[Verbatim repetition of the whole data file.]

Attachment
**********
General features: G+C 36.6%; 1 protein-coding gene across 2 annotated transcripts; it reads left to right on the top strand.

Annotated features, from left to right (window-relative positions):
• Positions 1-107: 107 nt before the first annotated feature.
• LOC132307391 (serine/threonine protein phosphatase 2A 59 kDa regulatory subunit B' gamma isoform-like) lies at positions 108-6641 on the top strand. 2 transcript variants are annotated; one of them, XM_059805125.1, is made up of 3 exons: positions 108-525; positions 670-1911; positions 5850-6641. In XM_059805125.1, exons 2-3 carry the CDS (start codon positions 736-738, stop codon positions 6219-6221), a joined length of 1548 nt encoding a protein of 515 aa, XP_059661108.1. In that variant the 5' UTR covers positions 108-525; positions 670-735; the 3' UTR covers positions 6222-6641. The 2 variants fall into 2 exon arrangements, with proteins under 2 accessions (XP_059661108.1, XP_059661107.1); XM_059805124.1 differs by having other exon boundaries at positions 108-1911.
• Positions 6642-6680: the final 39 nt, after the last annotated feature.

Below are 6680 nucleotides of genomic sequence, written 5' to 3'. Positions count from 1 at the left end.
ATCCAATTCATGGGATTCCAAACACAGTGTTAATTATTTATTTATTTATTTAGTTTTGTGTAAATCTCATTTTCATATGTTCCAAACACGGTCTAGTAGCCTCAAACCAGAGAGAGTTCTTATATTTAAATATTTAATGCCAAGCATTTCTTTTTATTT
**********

General features: G+C 36.6%; 1 protein-coding gene across 2 annotated transcripts; it reads left to right on the top strand.

Annotated features, from left to right (window-relative positions):
• Positions 1-107: 107 nt before the first annotated feature.
• LOC132307391 (serine/threonine protein phosphatase 2A 59 kDa regulatory subunit B' gamma isoform-like) lies at positions 108-6641 on the top strand. 2 transcript variants are annotated; one of them, XM_059805125.1, is made up of 3 exons: positions 108-525; positions 670-1911; positions 5850-6641. In XM_059805125.1, exons 2-3 carry the CDS (start codon positions 736-738, stop codon positions 6219-6221), a joined length of 1548 nt encoding a protein of 515 aa, XP_059661108.1. In that variant the 5' UTR covers positions 108-525; positions 670-735; the 3' UTR covers positions 6222-6641. The 2 variants fall into 2 exon arrangements, with proteins under 2 accessions (XP_059661108.1, XP_059661107.1); XM_059805124.1 differs by having other exon boundaries at positions 108-1911.
• Positions 6642-6680: the final 39 nt, after the last annotated feature.

Below are 6680 nucleotides of genomic sequence, written 5' to 3'. Positions count from 1 at the left end.
ATCCAATTCATGGGATTCCAAACACAGTGTTAATTATTTATTTATTTATTTAGTTTTGTGTAAATCTCATTTTCATATGTTCCAAACACGGTCTAGTAGCCTCAAACCAGAGAGAGTTCTTATATTTAAATATTTAATGCCAAGCATTTCTTTTTATTT